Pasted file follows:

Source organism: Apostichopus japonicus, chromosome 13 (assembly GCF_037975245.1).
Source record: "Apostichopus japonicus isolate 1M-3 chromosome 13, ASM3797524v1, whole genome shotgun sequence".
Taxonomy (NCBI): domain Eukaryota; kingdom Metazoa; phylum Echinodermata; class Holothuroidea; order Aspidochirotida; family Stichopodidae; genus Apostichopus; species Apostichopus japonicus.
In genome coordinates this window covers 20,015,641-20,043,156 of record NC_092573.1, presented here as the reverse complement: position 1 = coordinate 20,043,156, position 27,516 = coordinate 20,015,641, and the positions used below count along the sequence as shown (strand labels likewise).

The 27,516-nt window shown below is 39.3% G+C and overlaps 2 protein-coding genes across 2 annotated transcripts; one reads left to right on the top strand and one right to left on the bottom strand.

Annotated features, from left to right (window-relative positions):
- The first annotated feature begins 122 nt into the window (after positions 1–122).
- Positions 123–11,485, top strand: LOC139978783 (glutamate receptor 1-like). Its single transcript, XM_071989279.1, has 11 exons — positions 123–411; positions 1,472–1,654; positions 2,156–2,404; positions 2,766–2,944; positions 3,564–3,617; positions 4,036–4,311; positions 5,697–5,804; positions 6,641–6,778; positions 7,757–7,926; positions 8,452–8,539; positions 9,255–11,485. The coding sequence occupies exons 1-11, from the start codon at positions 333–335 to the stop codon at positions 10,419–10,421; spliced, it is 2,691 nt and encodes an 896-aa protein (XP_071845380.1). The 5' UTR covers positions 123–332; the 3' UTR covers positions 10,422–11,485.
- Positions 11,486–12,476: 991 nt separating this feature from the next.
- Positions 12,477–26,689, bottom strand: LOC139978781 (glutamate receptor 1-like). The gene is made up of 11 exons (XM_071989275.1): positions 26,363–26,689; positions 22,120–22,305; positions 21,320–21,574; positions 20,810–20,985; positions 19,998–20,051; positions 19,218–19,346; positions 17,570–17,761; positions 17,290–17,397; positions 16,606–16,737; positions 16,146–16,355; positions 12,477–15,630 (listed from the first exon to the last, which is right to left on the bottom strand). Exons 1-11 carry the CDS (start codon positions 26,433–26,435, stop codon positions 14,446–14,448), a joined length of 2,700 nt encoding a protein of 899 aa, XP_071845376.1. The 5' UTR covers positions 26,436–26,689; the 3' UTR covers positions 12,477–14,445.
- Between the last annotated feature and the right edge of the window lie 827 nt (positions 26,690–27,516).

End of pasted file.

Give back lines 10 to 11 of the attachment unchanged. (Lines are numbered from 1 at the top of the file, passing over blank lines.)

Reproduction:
- Positions 12,477–26,689, bottom strand: LOC139978781 (glutamate receptor 1-like). The gene is made up of 11 exons (XM_071989275.1): positions 26,363–26,689; positions 22,120–22,305; positions 21,320–21,574; positions 20,810–20,985; positions 19,998–20,051; positions 19,218–19,346; positions 17,570–17,761; positions 17,290–17,397; positions 16,606–16,737; positions 16,146–16,355; positions 12,477–15,630 (listed from the first exon to the last, which is right to left on the bottom strand). Exons 1-11 carry the CDS (start codon positions 26,433–26,435, stop codon positions 14,446–14,448), a joined length of 2,700 nt encoding a protein of 899 aa, XP_071845376.1. The 5' UTR covers positions 26,436–26,689; the 3' UTR covers positions 12,477–14,445.
- Between the last annotated feature and the right edge of the window lie 827 nt (positions 26,690–27,516).